Transcript - the boom


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Transcript - the boom

  1. 1. The bubbleThe boomNarratorMore usually, bubbles are connected to innovation and one incident of recent times thatcombined the shock of the new with a bubble of belief was the dot-com boom.Mariana‘The dot-com revolution was associated with people talking about the new economy, thatsomehow economies, because of the great productivity enhancement that the IT revolutionbrought about, that somehow we could even avoid the business cycle – no more busts, justbooms.’NarratorBased on a belief that the internet would revolutionise the way the world worked, it helpedcreate businesses from the most unlikely beginnings.Greg Hadfield‘Soccernet was almost an accident really; it was entirely down to my son Tom who was thenaged 12.He, like me, had always been interested in football; the puzzle was why he kept running inand out of the living room every Saturday afternoon, and it was because he was memorisingthe football results, going back to his computer, posting them on a server in Chicago,unbeknown to us, and thousands of people around the world were finding it and looking at theresults.And this was not just before Google – this was really before Yahoo. And way back in the dayswhen there was barely the web. He had to sit there with a dictionary on his knee, trying tomake sure that he spelled the words correctly, because no one knew for years that Tom wasonly a 12-year-old boy.Reading up on what was happening in the States at the time, I got the feeling that thispossibly was one of the great inventions of mankind, that this was going to change the worldin the way Gutenberg had changed it in print. So we built the brand from scratch.I had to stay up ’til one, two in the morning, and often having to rely on Tom to stay up ’til 10,11 o’clock at night after he should have been doing his homework and gone to bed, to putBarnsley 1 – Huddersfield Nil on a wet Wednesday.And it was, it was exciting virally, millions of football fans around the world who were joiningthe internet, getting connected, spread it by, literally by, I would say word of mouth, but ofcourse it was word of email.Eventually it became a hot property.And big business started to be interested and big money.Everyone was talking about the internet.There were ludicrous valuations. There were people who didn’t know how to build but knewhow to buy.I still bump into people who I offered, I think it was 30 per cent of Soccernet, whatever thatmeant, for £60,000.’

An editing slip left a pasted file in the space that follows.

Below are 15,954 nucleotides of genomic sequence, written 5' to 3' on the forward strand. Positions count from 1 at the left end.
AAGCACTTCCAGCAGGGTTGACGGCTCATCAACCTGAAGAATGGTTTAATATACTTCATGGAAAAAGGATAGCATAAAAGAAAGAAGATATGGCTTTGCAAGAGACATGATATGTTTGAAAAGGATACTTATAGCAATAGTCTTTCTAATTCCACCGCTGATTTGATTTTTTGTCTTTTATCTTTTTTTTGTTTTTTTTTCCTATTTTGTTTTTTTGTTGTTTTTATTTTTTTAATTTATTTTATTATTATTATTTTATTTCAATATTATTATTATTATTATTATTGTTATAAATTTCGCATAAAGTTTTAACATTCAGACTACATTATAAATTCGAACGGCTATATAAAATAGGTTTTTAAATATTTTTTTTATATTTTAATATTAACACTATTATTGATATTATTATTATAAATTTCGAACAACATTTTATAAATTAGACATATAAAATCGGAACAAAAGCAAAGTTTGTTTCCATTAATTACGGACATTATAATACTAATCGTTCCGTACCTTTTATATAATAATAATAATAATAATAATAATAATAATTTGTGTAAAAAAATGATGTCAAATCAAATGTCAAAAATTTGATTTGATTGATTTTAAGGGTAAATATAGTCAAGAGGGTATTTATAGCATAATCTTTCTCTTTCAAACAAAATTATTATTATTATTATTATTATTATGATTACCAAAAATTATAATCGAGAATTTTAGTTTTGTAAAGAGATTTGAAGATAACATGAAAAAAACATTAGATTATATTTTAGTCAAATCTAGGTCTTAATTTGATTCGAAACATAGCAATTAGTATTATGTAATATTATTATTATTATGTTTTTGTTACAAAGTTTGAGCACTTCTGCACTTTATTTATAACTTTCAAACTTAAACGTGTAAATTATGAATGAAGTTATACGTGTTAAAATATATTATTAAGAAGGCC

2. 2. NarratorSoccernet was benefitting from the dot-com hype that would ultimately lead to an explosiveworldwide bubble.Rory Cellan Jones‘If you’ve got a story of a 16 or 17 year old creating a business in a back bedroom on hishome PC which is suddenly making him and his family worth millions, that’s obviously goingto be attractive to the media.’Michael Jackson‘The media’s job is to sell papers – there’s no point saying “It’s really boring, the economy’sonly growing at two per cent but everything’s fine.”You know, why are you interested in that? You are much more interested in “The housingmarket’s booming” or “The housing market’s declining” or “The housing market’s declined andwe see green shoots.”’James MontierBy and large the average media I think unfortunately is involved in fuelling the bubble. And allthat does is just to create an enormous of noise rather than actually create any information.US news archive At 11:00am this morning the company stock went public and Wall Street went bonkers.Initially offered at a price of 28 dollars a share, Netscape shot up to 72 within minutes.Greg Hadfield“Even to me, the valuations were crazy. But you went along with them obviously becausethere was a certain amount of kudos for having a valuation.You don’t realise you’re in a bubble. You realise that life is exciting, that the stock market isgoing up, and it wasn’t just the dot-com boom that was fuelling the stock market, there was ageneral upturn.In 1999, Soccernet is bought by Disney, by ESPN Disney; and it sold for 40 million dollars.’Archive syncQ: How many companies have you run so far in your life?Tom: Well I started off with a football internet site when I was 12 and I am now working on aneducational internet site. Schoolsnet.Q: And how old did you say you were?Tom: I’m 17.Greg Hadfield‘It all started with a 12-year-old boy doing it himself and then involving his dad who did do hisfair share of work. And will probably be forever known as the father of Tom Hadfield and I’mtotally happy with that.’